Many Americans struggle to save money, to the point where some of us don't have so much as a dollar in the bank. Without emergency savings, you run the risk of taking on serious debt if a job loss or illness leaves you without income for a stretch of time. Similarly, if you fail to save retirement, you risk coming up short once you're no longer working.
Thankfully, saving money doesn't have to be complicated. There are many money-saving techniques out there that are easy to put to use, and some of the best ideas are simple yet hard to execute. If you're ready to get serious about banking some cash, here are three no-fail tips on saving money.
1. Create a budget
Do you really know where all of your money goes each month? You might think you do, but without a budget, you could be underestimating what you spend on various expenses. According to a 2013 Gallup poll, only one-third of Americans actually maintain household budgets, which perhaps explains why most people also fall short on savings.
Creating a budget will help you accurately track your spending, and once you really understand where your money goes, you can take steps to lower some of your living costs and free up money to save. To create a budget, make a list of your monthly expenses, from rent to cable to food. Record the amount you spend in each category every month and see how much money that leaves you for savings. If you find that you're spending your entire paycheck month after month, then you'll need to make changes to lower your expenses and free up money to put in the bank. That could mean downsizing your living space or cutting back on entertainment.
If the idea of updating a spreadsheet every day sounds less than exhilarating, worry not. There are a number of budgeting apps (like Mint) that can link your accounts and track your spending automatically.
2. Sign up for an automatic savings plan
You can't spend money you don't know you have, right? If you're not a natural saver, then your best bet is to pretend that some of the money you earn doesn't exist, and you can do this by setting up an automatic savings plan. There are several types to choose from, but the two you may want to focus on are a traditional savings account and a retirement account. Most banks allow you to automatically transfer money into savings, so after you sign up for direct deposit with your employer, arrange for a portion of each paycheck to go directly into your savings account. If your employer offers a 401(k) plan, then you can also arrange to have a certain percentage of each paycheck automatically deposited into your retirement account. Not only will this help you save for the future, but it will lower your taxes up front, as 401(k) contributions are deductible in the tax year they're made.
While it's important to have an emergency fund and to save for retirement, you should tackle the former goal first. Once you've amassed enough money in savings to cover three to six months of living expenses, you can focus on building your retirement nest egg.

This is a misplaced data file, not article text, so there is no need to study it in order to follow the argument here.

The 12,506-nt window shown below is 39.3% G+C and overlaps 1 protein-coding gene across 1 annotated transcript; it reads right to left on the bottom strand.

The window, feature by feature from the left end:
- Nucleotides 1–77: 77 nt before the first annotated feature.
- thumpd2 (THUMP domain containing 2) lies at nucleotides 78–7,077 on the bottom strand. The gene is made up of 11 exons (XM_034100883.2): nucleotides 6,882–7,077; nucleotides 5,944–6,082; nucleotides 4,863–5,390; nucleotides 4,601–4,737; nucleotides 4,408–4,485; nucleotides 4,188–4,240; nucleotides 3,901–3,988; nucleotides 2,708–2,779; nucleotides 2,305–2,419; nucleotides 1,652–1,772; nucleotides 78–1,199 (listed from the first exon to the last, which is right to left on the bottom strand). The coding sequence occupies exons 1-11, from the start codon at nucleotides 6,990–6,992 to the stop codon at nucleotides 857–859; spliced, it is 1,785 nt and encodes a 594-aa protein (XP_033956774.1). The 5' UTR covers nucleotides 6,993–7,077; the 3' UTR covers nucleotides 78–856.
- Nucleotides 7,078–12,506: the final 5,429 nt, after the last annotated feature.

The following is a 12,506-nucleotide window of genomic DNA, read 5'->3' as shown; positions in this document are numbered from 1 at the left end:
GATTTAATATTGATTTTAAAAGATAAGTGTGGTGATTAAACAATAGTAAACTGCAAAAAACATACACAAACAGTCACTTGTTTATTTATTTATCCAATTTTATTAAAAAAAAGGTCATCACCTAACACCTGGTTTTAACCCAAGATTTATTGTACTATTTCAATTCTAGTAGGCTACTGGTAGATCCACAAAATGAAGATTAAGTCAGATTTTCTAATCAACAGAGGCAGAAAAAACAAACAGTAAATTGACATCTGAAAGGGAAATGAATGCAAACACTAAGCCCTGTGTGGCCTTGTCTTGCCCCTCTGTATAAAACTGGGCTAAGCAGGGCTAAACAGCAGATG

3. Avoid sales for the sake of sales
We all love buying things at a discount, and it's natural to be tempted when you see something advertised at a price that's considerably lower than the going rate. But unless there's a specific item you're looking to buy, you're far better off avoiding sales altogether. Purchasing a shirt that normally retails for $40 at 50% off might seem like a good way to save $20, but if you don't actually need that shirt in the first place, you're not saving anything. Quite the contrary -- you're spending $20 for no good reason when you could be saving it instead.
Sales and impulse buys actually play a huge role in derailing Americans' savings efforts. According to a survey by CreditCards.com, 75% of Americans are guilty of making unplanned purchases. Worse yet, 10% admit to having spent more than $1,000 on an impulse buy. Avoiding unneeded purchases requires some serious willpower, but you can take steps to resist the urge to over-shop.
For example, when you go shopping, take only the amount of cash you need to buy what you're planning to get, and leave your credit cards at home. If you don't have a way to pay for impulse purchases, then you eliminate the option to buy them in the first place. If you live within walking distance of where you shop, then leave your car at home. You'll be less likely to splurge if you have to carry everything home.
And another thing: Studies show that people tend to spend less when they pay with cash. In fact, Bankrate.com found that those who use credit cards at fast food restaurants spend 50% more on average than those who use cash. If you can't trust yourself to limit your spending, then your next best bet may be to ditch the credit card altogether.
Saving money often boils down to discipline more than anything else. It's easy to fall into the trap of thinking you'll save money next month, or the month after that. In reality, saving money is something you should be doing all the time, and the sooner you get into that habit, the more financially secure you'll be in the long run.
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